“Jesus went through all the towns and villages, teaching in their synagogues, proclaiming the good news of the kingdom and healing every disease and sickness. When he saw the crowds, he had compassion on them, because they were harassed and helpless, like a sheep without a shepherd.”
When was the last time you encountered a large crowd?
By ‘large crowd’ I mean a mass of humanity – think of the tube during rush hour, or when everyone heads for the exits after a sporting event. That type of crowd. When you saw it, how did you respond? Were you inclined to move towards it, or away from it? To see it as a nuisance to steer clear of, or as an opportunity to embrace? As a problem best avoided, or a people in need of compassion?
These questions are particularly pertinent when we consider the massive urbanisation underway in China, which is giving birth to the greatest collection of crowds the world has ever known.
Urbanisation in China
Urbanisation is not a recent development in China. It began in earnest during the late 1970s under the leadership of Deng Xiaoping and the reforms he initiated. Yet at that time 80 per cent of Chinese people still lived in rural areas, subsistence farmers with little disposable income, and few opportunities for better employment or education.
by 2030, one billion people will be living in China’s cities
By 2010, however, China’s 1.3 billion people were equally divided between the cities and the countryside. A tipping point had been reached. Today, over 53 per cent of the population lives in urban areas, and that percentage continues to increase. The government’s goal is that by 2025, the mirror image of the early 80s population balance will be realised, with 80 per cent – 900 million individuals – dwelling in urban centers.1 A study by the consultancy firm McKinsey and Company takes that further, They estimate that by 2030, one billion people will be living in China’s cities.2 This is what we call ‘The Urban Billion’, a crowd of people if ever there was one.
Yet what matters is not what we call this phenomenon but the response these crowds call from us.
As followers of Jesus, how should we respond to this mass of humanity?
There are no easy answers and our response requires much thought and prayer. But some things are clear, Christianity is growing by leaps and bounds in China. Estimates as to the number of believers in the country vary, from an official government figure of under 30 million to upwards of 100 million by some observers. Though the exact figures are disputed, everyone agrees that the overall number of Christians is rising, with Dr. Yang Fenggang predicting that by 2030 nearly 250 million believers will call China home.3
It’s also clear that the growing urban church is young – filled with new believers, led by ‘slightly less-new’ believers. It needs mature followers of Jesus who will dare to plant themselves long-term among these congregations, demonstrating what it means to love and honour Jesus at work, as a parent and as a husband or wife. Christians who have walked the road a little bit further, can pass on what they have learned to these younger believers.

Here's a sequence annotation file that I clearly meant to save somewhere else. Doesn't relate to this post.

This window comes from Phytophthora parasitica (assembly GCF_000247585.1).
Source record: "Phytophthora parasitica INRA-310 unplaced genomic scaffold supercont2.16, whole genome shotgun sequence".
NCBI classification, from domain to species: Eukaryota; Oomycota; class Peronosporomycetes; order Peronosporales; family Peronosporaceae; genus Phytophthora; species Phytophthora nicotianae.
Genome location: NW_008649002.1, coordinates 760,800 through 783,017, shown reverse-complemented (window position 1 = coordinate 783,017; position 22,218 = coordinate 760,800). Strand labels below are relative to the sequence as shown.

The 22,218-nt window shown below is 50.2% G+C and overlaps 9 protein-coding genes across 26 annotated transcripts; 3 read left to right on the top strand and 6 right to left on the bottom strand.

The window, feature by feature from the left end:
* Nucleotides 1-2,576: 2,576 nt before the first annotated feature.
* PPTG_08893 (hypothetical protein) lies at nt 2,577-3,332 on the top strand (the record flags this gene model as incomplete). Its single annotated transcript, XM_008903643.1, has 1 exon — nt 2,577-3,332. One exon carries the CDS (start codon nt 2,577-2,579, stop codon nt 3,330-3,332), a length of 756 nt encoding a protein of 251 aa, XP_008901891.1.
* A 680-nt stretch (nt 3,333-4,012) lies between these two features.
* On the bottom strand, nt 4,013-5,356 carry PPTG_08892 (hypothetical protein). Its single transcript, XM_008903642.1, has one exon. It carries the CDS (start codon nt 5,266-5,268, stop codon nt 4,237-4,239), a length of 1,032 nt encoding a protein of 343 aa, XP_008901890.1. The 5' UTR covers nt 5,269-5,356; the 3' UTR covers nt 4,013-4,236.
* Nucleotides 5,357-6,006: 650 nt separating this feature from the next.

Equally apparent are the vast numbers of people in China who have not embraced Jesus yet. While there is the exciting prospect of 250 million believers by 2030, there will still be over one billion people outside the fold. Granted, numbers alone don’t tell the whole story, but they may help shake the apathy out of us. If one billon individuals in need of Jesus doesn’t move us to respond, I don’t know what will!
If it’s been a while since you’ve seen a vast crowd, maybe in these last few moments you’ve caught a glimpse of those forming in China’s cities and their spiritual need. My hope and prayer is that seeing will lead to doing. That like Jesus, we would not run from the crowds, but rather embrace them with love and compassion, choosing to plant ourselves as emissaries of Christ in their midst. That the enduring image of ‘The Urban Billion’ would not be of sheep without a shepherd, but that we would see Jesus – through us – in the midst of the crowds.
For the glory of God and the good of these people, may it be so.
1. Ian Johnson, China’s Great Uprooting: Moving 250 Million Into Cities The New York Times (June 15, 2013
2. Preparing for China’s urban billion, McKinsey Global Institute, February 2009,
http://go.omf.org/mckinseybillion (accessed 19 June 2013).
3. China on course to become “world’s most Christian nation” within 15 years, The Telegraph (19 April 2014). http://go.omf.org/telegraphchina, Dr. Yang Fenggang, Director of Purdue University’s Center on Religion and Chinese Society.